The Water Bond…Letting Go Of The North South Divide

Billie Greer
President, Southern California Leadership Council

In the nick of time, the legislature and the Governor have produced a $7.5 billion water bond proposal for voter consideration in November.  There is a lot to love in this proposal.  Capturing and storing water during wet years, knowing that droughts are a given.  Cleaning up our water supplies to ensure safe drinking water, along with recycling and conservation, among other efforts. That’s the good news.  The uncertain news is — Will the proposal rekindle the water wars of the past as the ballot measure campaign moves forward?

Three years ago, in Fox & Hounds, I referenced the renowned film Chinatown, starring Jack Nicholson and Faye Dunaway, which was based in part on real events that fostered water wars when William Mulholland acted on behalf of Los Angeles interests to secure water rights in Northern California.  The main character in the film is L.A. Detective Jake Gittes who uncovers a vast conspiracy focused on the supply of water, overlaid with state and municipal corruption, with a least one murder thrown into the mix.  Although this film was set in the early 1900s there are still people today who remain convinced that the Southland is stealing Northern California’s water.  California’s history is steeped in water (no pun intended) and it was all about Who Has the Water?  Who Wants the Water?  And, Who is Going to Get It?

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Three Ways To Ensure California’s Prosperity Emerge From CA Economic Summit’s Capitol Day

Justin Ewers
Research Associate,

Three big themes emerged from Tuesday’s California Economic Summit Capitol Day, where more than 250 civic leaders representing the state’s diverse regional economies met with lawmakers and state officials to discuss how to build on the success of the Summit’s statewide prosperity strategy. This action plan, shaped by participants in last November’s Summit, outlines how regional and state leaders can work together to support the training of California workers for the 21st-century economy, make the promise of sustainable, affordable communities a reality, and champion long-term investments in the state’s transportation infrastructure, water systems, and unparalleled working landscapes.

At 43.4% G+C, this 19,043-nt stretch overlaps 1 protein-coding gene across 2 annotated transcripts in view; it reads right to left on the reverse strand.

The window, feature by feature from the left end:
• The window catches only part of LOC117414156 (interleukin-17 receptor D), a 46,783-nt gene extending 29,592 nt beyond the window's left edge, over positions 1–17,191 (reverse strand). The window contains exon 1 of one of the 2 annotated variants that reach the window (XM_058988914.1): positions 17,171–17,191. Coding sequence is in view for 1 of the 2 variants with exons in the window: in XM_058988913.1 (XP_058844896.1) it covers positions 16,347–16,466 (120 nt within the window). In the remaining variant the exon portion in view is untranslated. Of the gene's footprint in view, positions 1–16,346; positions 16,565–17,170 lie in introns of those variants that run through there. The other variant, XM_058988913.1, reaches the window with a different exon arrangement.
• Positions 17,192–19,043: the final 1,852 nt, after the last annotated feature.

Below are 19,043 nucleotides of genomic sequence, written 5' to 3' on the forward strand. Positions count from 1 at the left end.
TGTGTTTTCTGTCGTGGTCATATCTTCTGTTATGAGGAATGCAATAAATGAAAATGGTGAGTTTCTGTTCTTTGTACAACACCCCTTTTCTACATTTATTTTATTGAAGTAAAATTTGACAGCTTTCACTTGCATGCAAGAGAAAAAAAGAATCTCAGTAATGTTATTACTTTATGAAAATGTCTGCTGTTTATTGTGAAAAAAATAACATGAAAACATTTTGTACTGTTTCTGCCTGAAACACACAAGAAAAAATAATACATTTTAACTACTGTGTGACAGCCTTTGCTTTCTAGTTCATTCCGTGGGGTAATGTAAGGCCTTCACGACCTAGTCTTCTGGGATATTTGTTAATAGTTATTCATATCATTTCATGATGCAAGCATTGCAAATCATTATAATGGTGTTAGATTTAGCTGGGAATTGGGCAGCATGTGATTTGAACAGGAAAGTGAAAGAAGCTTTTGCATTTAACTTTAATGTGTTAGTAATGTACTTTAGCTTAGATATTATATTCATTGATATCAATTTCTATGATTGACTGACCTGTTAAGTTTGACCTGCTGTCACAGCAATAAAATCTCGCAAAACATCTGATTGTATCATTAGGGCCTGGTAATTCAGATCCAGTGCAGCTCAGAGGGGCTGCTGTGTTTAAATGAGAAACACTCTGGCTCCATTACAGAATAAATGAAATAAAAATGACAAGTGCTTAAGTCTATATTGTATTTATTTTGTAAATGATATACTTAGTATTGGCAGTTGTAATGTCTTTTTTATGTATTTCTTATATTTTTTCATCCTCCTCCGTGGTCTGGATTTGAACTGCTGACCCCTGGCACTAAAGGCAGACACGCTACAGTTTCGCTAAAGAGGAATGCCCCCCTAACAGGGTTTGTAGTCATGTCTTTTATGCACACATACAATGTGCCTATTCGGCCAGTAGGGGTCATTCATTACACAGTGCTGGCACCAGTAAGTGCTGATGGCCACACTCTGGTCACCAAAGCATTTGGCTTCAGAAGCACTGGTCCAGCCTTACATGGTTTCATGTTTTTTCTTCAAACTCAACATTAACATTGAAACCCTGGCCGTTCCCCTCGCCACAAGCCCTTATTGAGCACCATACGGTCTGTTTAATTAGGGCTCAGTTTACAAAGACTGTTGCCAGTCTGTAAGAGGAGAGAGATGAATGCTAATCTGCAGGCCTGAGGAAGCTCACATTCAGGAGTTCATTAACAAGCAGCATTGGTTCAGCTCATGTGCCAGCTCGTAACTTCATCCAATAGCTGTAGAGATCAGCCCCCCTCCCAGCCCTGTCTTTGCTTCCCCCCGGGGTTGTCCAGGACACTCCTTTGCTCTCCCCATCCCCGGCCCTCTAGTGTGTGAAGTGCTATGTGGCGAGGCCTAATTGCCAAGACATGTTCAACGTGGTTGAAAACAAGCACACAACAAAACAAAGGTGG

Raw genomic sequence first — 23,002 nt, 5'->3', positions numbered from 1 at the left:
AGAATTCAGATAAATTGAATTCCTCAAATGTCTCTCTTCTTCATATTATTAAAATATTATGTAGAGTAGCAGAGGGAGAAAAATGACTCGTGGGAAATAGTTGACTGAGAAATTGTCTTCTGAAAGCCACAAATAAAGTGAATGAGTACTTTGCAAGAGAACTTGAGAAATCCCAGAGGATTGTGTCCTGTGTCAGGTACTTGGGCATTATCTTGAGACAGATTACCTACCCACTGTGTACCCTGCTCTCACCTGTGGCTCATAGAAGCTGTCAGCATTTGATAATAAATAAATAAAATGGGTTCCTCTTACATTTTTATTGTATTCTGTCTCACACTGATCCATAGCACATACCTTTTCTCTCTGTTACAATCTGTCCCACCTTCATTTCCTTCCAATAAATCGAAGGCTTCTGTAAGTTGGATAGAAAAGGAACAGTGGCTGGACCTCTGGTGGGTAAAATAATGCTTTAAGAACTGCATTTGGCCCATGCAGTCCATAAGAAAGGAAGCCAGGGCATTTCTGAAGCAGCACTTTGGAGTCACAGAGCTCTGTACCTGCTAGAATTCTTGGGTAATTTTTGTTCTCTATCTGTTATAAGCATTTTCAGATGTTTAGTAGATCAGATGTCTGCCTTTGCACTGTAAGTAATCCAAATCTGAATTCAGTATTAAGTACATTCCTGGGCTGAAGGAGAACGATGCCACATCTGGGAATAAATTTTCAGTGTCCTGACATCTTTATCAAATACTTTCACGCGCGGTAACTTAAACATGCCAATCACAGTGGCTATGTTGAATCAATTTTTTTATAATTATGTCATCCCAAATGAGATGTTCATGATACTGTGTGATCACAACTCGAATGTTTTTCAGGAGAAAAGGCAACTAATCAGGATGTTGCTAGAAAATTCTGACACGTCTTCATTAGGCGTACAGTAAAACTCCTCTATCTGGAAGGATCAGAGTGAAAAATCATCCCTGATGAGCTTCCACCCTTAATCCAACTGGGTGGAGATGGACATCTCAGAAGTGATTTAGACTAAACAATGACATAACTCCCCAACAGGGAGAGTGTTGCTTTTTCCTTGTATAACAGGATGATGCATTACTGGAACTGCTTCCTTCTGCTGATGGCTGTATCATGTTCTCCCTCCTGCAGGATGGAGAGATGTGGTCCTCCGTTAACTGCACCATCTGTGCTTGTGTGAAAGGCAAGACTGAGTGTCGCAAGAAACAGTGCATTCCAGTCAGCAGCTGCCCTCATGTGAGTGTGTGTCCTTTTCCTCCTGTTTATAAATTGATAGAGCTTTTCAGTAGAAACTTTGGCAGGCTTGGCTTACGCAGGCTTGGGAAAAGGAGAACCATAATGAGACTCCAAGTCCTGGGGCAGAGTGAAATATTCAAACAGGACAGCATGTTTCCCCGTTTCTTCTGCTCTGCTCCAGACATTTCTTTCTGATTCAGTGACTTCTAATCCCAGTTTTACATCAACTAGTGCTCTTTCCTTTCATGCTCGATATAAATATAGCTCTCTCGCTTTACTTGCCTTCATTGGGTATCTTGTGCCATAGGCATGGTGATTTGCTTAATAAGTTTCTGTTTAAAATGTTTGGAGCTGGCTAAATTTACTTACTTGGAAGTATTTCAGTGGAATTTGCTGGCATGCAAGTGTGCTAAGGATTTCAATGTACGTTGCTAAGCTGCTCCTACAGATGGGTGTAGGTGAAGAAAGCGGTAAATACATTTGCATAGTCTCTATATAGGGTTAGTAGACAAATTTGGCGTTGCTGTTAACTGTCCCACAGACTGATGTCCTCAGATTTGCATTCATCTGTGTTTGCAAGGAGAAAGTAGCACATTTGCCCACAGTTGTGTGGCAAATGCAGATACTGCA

It’s a big agenda, and by necessity. “Your goal—economic prosperity, environmental quality, and expanding opportunity for everyone—is right on target,” Assembly Speaker Toni Atkins told Summit leaders Tuesday. “I believe one of our most important jobs in the Capitol is finding the right balance, a balance where California has a strong business climate that generates jobs and revenue, where we’re also safe, healthy, and financially able to live, work, and raise our families. That’s really it. The solutions aren’t so easy.”

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California Drought: How To Share An Emergency

Matthew Fienup teaches graduate econometrics and works for the Center for Economic Research and Forecasting at California Lutheran University. Bill Watkins is a professor at California Lutheran University and runs the Center for Economic Research and Forecasting.

California has big troubles. It hasn’t rained for two years. Our reservoirs are almost depleted. Our aquifers are being overdrawn. Forecasts for next winter’s rain, which were optimistic not long ago, have become increasingly pessimistic.

Of course, everybody knows California is in a drought. So, California is doing things. We have education programs. We have shaming apps and neighbors reporting on neighbors. We have fines for water wasters. We have Water Cops. We have the Lawn Dude.